In the ever-changing landscape of risk management, honesty is a cornerstone principle that guides management in their pursuit to preserve and protect the value of their organisations. However, as we delve deeper into the complexities of risk management, we find that there exists a delicate balance between unabridged honesty and the pragmatic use of “limited honesty.” 

Consider a scenario where the risk manager of a service organisation uncovers a vulnerability in cybersecurity infrastructure. The vulnerability is significant and could potentially lead to a major data privacy breach. In this case, complete honesty would entail immediately disclosing the issue to stakeholders, including clients and shareholders. However, this level of honesty could lead to undue panic, damage the service organisation’s reputation, and may trigger a significant drop in stock prices. Limited honesty, on the other hand, would involve a more measured approach. The risk manager might choose to address the vulnerability internally first, working with the selected IT team to mitigate the uncovered risk, all the while carefully assessing the potential impact. They might then disclose the situation to a limited group of stakeholders in a controlled manner, minimising panic, and other negative consequences.  

Another example is in respect of compliance with rules and regulations. Imagine a manufacturing company that discovers it has been unintentionally violating environmental regulations for some time. The manufacturing company has been exceeding emission limits, but the violations have not been detected by regulatory authorities yet. With complete honesty, the risk manager could choose to immediately report the violations to the relevant environmental agencies, fully disclosing the extent of non-compliance and notifying the public, including customers and shareholders, about the violations, acknowledging the manufacturing company’s wrongdoing and the potential environmental harm caused. For limited honesty, the risk manager might first conduct a thorough internal investigation to determine the scope and severity of the violations. This could involve collaborating closely with experts in environmental law and compliance. Once they have a clear understanding of the situation, they may take immediate steps to rectify the violations, investing in sustainable technology or processes to reduce emissions. The risk manager might then approach the regulatory authorities privately, disclosing the violations but also presenting a detailed plan for rectification and prevention. When it comes to informing the public, the manufacturing company may choose to do so in a more controlled and managed manner, such as by issuing a carefully crafted statement that acknowledges the past non-compliance, highlighting the initiatives already taken to address the matter, and reassuring customers and shareholders of its commitment to environmental responsibility.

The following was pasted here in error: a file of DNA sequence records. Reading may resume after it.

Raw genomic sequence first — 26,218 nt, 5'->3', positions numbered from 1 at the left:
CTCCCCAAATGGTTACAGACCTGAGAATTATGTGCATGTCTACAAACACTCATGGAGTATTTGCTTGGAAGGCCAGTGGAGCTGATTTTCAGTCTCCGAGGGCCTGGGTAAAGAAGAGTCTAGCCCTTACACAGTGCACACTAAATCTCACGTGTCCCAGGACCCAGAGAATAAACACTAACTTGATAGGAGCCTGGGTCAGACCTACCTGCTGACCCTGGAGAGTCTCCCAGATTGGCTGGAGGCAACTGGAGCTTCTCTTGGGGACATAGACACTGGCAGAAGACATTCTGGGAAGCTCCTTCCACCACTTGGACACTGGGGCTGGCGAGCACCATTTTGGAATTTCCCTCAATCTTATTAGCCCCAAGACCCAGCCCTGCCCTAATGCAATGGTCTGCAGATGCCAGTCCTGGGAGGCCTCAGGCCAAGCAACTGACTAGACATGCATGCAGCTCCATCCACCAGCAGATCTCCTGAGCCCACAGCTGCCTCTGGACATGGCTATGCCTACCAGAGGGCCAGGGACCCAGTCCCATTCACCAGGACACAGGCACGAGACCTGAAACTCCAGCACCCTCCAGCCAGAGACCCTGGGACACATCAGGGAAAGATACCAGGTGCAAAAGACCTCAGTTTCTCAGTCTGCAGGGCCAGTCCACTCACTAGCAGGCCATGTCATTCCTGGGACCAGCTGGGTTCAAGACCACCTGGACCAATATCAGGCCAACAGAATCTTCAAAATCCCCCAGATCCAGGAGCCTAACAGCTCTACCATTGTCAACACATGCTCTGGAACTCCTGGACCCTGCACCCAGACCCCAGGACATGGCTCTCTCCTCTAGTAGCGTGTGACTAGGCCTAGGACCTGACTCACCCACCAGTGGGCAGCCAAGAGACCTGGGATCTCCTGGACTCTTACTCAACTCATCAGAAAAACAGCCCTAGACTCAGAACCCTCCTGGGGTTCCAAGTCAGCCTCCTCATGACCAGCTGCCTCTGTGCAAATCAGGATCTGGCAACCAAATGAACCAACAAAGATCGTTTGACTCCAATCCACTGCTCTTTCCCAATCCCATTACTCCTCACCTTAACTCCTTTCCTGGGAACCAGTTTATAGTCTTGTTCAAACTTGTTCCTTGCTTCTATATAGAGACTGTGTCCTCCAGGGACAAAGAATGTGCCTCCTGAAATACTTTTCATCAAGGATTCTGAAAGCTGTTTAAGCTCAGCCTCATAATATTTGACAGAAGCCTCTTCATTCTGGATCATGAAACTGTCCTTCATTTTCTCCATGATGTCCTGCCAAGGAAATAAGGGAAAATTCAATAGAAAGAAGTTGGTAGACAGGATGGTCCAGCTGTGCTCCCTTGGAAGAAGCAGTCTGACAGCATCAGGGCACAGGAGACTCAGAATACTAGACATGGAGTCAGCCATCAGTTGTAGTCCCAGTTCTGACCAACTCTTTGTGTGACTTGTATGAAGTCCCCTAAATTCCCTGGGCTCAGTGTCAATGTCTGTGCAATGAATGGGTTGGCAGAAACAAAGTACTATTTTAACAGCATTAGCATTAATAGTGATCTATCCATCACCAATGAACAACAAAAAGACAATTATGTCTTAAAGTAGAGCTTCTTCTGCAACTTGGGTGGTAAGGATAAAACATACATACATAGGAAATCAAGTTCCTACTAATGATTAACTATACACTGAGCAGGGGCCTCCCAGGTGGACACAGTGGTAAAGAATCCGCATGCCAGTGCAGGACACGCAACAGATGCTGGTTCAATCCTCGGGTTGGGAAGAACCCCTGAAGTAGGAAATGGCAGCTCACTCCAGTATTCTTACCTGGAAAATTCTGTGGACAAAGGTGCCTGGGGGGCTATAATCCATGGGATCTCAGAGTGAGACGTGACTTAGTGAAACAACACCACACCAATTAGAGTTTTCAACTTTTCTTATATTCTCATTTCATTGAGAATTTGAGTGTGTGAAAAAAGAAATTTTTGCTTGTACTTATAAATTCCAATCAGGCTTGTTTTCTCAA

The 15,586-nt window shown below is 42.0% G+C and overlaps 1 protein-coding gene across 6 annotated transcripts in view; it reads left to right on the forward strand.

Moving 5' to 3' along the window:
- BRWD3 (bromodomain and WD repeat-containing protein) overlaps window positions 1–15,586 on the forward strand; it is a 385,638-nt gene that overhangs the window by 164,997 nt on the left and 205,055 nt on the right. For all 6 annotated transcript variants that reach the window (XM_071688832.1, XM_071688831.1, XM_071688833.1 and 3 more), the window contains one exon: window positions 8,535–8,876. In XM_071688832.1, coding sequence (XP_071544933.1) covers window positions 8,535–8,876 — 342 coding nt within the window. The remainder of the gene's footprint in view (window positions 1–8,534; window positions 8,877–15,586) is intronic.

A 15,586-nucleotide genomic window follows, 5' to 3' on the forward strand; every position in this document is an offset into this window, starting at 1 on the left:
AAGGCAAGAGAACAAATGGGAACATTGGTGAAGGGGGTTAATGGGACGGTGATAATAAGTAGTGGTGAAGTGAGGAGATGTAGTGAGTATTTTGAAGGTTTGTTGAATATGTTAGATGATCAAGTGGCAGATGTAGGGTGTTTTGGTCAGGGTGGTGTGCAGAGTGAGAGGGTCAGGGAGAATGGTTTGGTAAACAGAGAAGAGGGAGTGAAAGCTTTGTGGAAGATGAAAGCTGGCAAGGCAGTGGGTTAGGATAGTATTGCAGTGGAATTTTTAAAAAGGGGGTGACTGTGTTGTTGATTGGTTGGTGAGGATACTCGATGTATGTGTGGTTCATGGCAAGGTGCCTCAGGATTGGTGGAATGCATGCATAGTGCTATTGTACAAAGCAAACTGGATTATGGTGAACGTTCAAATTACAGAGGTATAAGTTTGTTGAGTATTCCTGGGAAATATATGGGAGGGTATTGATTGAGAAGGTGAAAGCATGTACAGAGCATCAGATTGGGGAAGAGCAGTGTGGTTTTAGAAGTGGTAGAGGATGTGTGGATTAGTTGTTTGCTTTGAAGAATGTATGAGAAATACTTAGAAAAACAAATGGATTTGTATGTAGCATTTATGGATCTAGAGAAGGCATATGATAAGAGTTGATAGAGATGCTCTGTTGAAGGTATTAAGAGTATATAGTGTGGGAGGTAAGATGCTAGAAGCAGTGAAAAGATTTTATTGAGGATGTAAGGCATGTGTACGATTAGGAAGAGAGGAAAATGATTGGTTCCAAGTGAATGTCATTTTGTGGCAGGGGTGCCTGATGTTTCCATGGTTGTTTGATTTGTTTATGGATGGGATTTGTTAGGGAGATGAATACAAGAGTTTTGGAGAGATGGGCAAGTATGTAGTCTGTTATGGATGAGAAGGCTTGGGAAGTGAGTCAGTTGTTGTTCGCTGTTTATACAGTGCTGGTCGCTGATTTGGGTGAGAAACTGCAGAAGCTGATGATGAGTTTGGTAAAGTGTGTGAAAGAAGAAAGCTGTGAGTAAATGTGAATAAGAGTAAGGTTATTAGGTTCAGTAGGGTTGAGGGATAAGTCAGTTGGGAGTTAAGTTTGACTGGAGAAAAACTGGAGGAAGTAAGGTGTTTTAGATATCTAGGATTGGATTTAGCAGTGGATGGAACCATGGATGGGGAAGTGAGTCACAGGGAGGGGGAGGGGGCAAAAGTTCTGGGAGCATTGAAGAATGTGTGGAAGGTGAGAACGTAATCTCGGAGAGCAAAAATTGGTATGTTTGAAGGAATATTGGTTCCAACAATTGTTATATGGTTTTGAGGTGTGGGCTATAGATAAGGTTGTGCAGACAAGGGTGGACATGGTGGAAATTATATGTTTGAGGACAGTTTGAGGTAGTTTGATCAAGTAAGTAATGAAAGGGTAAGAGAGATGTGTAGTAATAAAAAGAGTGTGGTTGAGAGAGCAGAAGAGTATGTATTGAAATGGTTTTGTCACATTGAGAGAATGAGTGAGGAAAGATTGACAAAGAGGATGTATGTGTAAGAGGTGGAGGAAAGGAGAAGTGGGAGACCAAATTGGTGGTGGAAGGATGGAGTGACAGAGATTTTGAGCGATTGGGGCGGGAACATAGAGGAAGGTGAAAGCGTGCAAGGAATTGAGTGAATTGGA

If you were the risk manager in the above scenarios, what would you choose or do otherwise?  

A successful risk culture should be built upon a foundation of honesty while recognising the practical need for limited honesty in certain situations. Here are some considerations for balancing honesty and limited honesty:  

Transparent reporting